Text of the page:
Arun Tejasvi Chaganty about articles blog thoughts research

GObject Properties

After creating a number of signals and functions on my own to handle my class’ fields, I reaised that GLib 1-uped me, and already has a frame work for that; properties. Properties are well exposed to the rest of the framework, can be elegantly handled using the g_object_set and g_object_get functions, and of course, emit signals whenever they are modified. This means you get signal creation free of cost. This was something I didn’t find well treated in the tutorial. There is a lot of boiler plate code that goes into enabling properties. An outline of the process (which is very well documented in the standard tutorial):

  1. #define a bunch of macros with a unique number for each property.
  2. Register the property in the _class_init using the g_param_spec_ () function and gobject_class_install_property(), with the aforementioned number.
  3. Implement functions for the _get_property and _set_property functions. This is done using a switch-case on the property_id, matched the macros. You can either code how to get/set the property inline in each case statement, or call functions for them (depending on the complexity).

If it all boils down to just calling get/set functions anyway, you may question the whole point of properties. Some reasons to make you think otherwise (following the same theme as previous posts):

  1. A clean way of setting fields while constructing objects:
plot = g_object_new (
  "probability", 0.42, // probability of success 
  "codename", "Polka-dotted Panther", // Something jazzy 
  "schedule", NULL, // Who needs timelines anyways? 
  1. A similar way of getting and setting properties:
g_object_set (obj, 
  "probabilty", 0.23, // Things are never as optimistic as you make them out to be 
  // the codename sounds cool enough 
  "schedule", &last_minute, // Procrastination != cool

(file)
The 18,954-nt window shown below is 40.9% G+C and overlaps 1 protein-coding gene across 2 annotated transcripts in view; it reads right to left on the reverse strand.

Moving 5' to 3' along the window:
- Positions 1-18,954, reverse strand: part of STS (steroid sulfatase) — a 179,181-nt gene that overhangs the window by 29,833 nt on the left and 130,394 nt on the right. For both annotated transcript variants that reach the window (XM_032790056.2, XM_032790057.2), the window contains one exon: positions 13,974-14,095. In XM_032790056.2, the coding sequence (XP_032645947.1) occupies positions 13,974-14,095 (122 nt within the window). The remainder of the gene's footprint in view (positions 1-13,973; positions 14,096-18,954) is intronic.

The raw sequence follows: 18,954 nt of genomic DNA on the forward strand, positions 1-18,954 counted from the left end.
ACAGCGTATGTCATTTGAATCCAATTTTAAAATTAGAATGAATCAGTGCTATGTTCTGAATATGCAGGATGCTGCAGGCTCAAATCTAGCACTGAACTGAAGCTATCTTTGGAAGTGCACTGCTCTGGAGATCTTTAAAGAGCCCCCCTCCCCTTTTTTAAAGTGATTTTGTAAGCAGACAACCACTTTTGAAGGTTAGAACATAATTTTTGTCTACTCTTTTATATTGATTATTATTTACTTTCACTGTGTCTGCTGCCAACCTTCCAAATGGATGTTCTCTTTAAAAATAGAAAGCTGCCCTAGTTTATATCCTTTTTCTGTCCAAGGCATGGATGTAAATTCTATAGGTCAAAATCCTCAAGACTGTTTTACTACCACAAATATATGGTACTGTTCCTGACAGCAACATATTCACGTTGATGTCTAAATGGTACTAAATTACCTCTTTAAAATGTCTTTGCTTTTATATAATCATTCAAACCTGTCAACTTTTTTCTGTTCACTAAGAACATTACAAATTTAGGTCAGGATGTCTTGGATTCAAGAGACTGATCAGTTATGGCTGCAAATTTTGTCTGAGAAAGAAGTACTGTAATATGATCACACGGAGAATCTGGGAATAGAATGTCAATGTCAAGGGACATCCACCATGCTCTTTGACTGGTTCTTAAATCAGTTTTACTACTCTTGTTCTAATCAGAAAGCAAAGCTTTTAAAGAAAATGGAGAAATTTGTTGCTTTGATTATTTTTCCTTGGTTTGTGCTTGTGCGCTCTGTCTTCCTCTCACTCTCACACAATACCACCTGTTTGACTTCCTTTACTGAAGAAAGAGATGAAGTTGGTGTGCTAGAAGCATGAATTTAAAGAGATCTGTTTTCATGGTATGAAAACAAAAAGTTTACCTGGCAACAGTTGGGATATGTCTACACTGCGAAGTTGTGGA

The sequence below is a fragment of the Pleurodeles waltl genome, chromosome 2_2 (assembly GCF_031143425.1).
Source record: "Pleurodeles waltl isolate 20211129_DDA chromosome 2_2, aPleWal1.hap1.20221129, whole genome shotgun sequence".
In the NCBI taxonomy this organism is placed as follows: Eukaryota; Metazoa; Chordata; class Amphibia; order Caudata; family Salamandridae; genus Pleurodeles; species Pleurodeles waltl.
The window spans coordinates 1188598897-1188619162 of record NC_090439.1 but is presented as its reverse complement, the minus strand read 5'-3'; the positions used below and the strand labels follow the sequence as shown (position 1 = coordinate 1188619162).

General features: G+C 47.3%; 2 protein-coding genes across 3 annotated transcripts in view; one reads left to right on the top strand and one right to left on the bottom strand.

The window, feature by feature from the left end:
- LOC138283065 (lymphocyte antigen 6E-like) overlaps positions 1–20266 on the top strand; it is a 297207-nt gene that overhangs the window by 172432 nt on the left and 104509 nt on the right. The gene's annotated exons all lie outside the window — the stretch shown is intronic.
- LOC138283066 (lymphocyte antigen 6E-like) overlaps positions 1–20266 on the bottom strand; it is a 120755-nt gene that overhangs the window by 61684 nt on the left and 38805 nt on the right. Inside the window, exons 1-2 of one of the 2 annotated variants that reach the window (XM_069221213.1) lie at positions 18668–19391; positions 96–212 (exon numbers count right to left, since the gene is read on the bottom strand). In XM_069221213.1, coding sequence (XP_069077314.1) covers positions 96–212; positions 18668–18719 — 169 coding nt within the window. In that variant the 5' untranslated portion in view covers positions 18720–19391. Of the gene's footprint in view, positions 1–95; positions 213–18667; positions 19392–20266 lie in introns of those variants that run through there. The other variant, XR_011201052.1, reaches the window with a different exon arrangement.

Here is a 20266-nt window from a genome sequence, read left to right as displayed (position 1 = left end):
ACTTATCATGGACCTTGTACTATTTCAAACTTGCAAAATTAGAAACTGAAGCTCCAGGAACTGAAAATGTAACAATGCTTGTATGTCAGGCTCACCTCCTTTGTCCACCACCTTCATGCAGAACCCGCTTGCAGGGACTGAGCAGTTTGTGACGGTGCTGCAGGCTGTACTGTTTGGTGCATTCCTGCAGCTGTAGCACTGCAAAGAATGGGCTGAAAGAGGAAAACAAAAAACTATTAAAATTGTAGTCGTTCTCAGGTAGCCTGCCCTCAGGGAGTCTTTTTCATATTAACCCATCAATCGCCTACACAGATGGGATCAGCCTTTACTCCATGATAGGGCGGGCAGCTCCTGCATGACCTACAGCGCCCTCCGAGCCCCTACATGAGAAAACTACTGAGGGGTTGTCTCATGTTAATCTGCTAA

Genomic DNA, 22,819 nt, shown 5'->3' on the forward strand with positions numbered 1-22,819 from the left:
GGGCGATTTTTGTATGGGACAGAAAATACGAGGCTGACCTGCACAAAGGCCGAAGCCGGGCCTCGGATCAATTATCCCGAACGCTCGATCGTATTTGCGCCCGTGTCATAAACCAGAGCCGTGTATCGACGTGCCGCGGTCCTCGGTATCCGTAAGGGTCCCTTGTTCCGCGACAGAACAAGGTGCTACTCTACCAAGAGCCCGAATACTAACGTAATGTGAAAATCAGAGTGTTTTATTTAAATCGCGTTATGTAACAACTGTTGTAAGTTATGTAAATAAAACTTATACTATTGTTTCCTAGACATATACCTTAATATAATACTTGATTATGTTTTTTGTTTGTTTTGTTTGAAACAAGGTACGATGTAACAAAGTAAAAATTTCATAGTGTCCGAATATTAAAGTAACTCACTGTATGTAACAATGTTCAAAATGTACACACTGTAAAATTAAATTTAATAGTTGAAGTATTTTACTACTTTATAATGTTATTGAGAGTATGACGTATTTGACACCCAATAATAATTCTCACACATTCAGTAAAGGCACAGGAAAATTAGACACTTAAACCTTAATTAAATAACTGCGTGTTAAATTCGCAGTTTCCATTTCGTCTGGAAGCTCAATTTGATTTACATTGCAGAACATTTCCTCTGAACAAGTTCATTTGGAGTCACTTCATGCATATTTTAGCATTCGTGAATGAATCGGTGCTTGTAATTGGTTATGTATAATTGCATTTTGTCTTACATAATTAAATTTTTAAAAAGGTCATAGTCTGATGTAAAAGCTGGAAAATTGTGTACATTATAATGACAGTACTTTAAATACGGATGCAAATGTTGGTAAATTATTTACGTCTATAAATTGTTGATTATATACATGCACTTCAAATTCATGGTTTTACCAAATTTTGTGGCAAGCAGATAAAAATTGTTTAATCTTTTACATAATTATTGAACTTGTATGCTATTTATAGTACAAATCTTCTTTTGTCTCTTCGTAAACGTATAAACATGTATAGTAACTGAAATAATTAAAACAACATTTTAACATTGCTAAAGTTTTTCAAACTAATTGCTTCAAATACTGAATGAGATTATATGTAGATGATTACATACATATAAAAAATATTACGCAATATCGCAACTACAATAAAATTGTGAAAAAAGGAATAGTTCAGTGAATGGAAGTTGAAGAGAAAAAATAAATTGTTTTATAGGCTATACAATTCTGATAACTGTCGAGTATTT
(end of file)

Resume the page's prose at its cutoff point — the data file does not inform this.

// _get puts the value of the fields into the variables 
g_object_get (obj,
  // To put on the list of "yet another plan that failed" 
  "codename", &codename, 
  1. Signal emission, via the “notify” signal:
// listen for whenever probability changes 
sig_id = g_signal_connect (
  (GCallback)back_to_the_drawing_board, // The function checks if probability = 0 

// Note, the callback has a special argument, the properties' specification: 
back_to_the_drawing_board (PlotsPlot *plot, GParamSpec *param, gpointer user_data);

In an enlightening discussion with the davyd on #gnome-hackers, he told me how you can use these notify signals to elegantly connect up widgets to their models, thus really creating a MVC (Model-View-Controller) framework. Certain properties expose other useful snippets data like min/max value for the G_PARAM_SPEC_INT property, which could be used on a spin-controller. Sadly, there is no ready-made function to link up a widget and a data ‘source’. I haven’t done it myself, so I can’t comment on how easy/hard it may be, but according to davyd it’s simple, and largely boilerplate.

  1. Your objects are now introspectable (I honestly don’t understand the implications of this)
  2. Your objects can be easily language-binded
  3. You’ll be seeing lots of properties in all sorts of objects, for example GTK+ widgets. Might as well get used to it. People using your code will expect the same.